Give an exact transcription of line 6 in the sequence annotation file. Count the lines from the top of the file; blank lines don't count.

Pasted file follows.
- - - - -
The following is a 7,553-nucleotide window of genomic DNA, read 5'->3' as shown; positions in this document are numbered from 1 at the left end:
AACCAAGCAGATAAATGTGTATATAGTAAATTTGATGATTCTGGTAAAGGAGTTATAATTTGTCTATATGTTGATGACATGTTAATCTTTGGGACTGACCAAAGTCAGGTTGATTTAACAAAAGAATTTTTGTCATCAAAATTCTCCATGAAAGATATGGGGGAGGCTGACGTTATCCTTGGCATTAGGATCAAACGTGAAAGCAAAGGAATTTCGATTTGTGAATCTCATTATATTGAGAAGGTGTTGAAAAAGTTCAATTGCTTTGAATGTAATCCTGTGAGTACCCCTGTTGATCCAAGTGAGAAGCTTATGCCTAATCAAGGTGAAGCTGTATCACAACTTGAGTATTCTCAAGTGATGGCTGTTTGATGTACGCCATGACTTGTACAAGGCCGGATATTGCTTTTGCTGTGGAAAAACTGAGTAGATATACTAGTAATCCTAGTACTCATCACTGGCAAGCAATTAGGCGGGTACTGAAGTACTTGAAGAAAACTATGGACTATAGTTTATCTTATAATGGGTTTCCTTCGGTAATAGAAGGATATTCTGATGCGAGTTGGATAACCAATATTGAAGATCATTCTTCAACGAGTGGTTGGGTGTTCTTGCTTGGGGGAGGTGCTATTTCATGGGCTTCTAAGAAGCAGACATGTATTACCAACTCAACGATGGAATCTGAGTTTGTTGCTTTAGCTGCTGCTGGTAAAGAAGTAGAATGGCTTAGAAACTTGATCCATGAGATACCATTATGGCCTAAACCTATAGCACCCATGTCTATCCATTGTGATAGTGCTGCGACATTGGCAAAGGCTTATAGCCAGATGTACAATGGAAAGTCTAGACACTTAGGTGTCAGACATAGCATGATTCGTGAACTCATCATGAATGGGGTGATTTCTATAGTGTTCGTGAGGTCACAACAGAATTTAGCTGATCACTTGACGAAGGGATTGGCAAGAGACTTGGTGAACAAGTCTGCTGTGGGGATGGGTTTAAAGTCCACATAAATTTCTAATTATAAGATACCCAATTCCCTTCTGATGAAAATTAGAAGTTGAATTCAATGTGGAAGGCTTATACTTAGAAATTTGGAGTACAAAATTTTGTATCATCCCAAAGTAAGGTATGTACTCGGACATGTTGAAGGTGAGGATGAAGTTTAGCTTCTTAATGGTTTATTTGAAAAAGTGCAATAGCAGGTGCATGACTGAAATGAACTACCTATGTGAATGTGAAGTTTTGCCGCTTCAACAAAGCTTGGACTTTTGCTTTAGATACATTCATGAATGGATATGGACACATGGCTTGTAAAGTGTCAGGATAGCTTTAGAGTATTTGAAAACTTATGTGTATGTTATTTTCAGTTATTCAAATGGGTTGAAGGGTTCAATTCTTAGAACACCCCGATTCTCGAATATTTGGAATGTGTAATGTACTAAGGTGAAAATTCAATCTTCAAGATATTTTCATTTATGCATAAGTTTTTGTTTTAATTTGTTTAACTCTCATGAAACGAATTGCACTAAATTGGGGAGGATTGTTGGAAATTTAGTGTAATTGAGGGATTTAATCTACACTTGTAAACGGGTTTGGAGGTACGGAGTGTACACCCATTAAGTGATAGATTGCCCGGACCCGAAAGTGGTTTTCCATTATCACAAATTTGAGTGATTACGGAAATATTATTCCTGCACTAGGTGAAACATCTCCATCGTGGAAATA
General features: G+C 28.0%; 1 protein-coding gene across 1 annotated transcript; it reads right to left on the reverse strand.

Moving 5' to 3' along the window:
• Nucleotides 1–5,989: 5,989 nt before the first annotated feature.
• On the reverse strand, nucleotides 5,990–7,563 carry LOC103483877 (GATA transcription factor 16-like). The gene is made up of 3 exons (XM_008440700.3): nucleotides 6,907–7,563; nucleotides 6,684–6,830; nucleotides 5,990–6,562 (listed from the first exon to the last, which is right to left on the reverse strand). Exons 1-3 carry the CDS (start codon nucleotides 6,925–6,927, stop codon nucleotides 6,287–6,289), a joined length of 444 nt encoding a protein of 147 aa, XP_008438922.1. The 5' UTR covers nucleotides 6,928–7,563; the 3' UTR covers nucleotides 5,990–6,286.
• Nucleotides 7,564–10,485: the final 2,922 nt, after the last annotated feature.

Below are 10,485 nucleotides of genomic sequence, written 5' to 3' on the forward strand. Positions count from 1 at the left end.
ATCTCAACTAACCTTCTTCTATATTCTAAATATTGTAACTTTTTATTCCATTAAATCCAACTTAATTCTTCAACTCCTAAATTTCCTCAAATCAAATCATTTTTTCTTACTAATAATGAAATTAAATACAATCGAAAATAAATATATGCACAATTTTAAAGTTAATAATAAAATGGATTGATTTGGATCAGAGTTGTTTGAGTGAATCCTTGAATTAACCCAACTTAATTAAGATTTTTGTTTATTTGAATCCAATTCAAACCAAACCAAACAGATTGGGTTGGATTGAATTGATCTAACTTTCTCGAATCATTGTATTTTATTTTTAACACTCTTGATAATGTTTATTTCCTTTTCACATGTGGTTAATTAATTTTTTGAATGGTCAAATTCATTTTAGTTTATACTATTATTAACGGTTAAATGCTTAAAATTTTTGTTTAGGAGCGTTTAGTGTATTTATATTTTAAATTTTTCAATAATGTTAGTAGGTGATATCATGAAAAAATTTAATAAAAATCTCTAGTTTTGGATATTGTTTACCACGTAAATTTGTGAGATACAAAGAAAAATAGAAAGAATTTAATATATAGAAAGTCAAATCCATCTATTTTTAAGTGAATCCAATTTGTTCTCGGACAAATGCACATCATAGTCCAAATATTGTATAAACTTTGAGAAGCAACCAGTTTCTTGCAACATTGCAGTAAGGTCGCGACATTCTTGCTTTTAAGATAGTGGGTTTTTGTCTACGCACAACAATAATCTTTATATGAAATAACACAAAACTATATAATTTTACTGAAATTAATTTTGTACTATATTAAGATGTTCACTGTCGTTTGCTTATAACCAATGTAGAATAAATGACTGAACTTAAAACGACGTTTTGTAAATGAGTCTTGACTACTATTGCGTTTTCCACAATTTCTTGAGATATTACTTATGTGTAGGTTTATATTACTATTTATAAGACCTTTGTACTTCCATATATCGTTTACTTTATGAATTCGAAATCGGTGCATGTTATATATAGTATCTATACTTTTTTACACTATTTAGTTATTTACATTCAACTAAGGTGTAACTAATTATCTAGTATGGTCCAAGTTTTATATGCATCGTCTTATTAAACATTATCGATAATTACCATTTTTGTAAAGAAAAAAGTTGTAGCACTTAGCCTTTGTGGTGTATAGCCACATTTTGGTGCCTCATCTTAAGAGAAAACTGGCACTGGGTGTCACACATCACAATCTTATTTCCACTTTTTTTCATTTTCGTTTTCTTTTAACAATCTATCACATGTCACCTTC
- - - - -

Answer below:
• On the reverse strand, nucleotides 5,990–7,563 carry LOC103483877 (GATA transcription factor 16-like). The gene is made up of 3 exons (XM_008440700.3): nucleotides 6,907–7,563; nucleotides 6,684–6,830; nucleotides 5,990–6,562 (listed from the first exon to the last, which is right to left on the reverse strand). Exons 1-3 carry the CDS (start codon nucleotides 6,925–6,927, stop codon nucleotides 6,287–6,289), a joined length of 444 nt encoding a protein of 147 aa, XP_008438922.1. The 5' UTR covers nucleotides 6,928–7,563; the 3' UTR covers nucleotides 5,990–6,286.